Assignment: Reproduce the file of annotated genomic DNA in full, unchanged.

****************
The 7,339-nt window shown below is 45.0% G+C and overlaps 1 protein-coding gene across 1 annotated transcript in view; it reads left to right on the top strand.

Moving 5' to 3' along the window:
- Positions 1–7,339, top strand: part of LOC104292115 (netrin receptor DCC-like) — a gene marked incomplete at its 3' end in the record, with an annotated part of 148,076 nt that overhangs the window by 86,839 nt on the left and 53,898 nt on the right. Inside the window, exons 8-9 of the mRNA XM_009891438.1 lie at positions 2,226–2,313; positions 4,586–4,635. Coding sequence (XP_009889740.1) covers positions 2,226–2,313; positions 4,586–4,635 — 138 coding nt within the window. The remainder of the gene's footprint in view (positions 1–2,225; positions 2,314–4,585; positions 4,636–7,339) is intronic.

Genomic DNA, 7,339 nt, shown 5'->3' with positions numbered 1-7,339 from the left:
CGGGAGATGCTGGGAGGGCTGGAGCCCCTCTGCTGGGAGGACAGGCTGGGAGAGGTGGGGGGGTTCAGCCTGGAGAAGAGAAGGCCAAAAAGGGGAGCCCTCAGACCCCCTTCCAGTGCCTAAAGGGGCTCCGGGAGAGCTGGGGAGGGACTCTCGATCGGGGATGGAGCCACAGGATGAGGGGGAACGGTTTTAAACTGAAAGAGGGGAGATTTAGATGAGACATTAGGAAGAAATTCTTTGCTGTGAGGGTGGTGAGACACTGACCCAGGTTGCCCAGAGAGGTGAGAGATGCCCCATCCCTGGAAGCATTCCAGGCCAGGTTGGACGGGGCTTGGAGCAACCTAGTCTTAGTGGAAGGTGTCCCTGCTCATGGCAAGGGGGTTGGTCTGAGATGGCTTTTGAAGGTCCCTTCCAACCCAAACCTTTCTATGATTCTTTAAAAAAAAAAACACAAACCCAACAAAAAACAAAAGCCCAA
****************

The 7,339-nt window shown below is 45.0% G+C and overlaps 1 protein-coding gene across 1 annotated transcript in view; it reads left to right on the top strand.

Moving 5' to 3' along the window:
- Positions 1–7,339, top strand: part of LOC104292115 (netrin receptor DCC-like) — a gene marked incomplete at its 3' end in the record, with an annotated part of 148,076 nt that overhangs the window by 86,839 nt on the left and 53,898 nt on the right. Inside the window, exons 8-9 of the mRNA XM_009891438.1 lie at positions 2,226–2,313; positions 4,586–4,635. Coding sequence (XP_009889740.1) covers positions 2,226–2,313; positions 4,586–4,635 — 138 coding nt within the window. The remainder of the gene's footprint in view (positions 1–2,225; positions 2,314–4,585; positions 4,636–7,339) is intronic.

Genomic DNA, 7,339 nt, shown 5'->3' with positions numbered 1-7,339 from the left:
CGGGAGATGCTGGGAGGGCTGGAGCCCCTCTGCTGGGAGGACAGGCTGGGAGAGGTGGGGGGGTTCAGCCTGGAGAAGAGAAGGCCAAAAAGGGGAGCCCTCAGACCCCCTTCCAGTGCCTAAAGGGGCTCCGGGAGAGCTGGGGAGGGACTCTCGATCGGGGATGGAGCCACAGGATGAGGGGGAACGGTTTTAAACTGAAAGAGGGGAGATTTAGATGAGACATTAGGAAGAAATTCTTTGCTGTGAGGGTGGTGAGACACTGACCCAGGTTGCCCAGAGAGGTGAGAGATGCCCCATCCCTGGAAGCATTCCAGGCCAGGTTGGACGGGGCTTGGAGCAACCTAGTCTTAGTGGAAGGTGTCCCTGCTCATGGCAAGGGGGTTGGTCTGAGATGGCTTTTGAAGGTCCCTTCCAACCCAAACCTTTCTATGATTCTTTAAAAAAAAAAACACAAACCCAACAAAAAACAAAAGCCCAA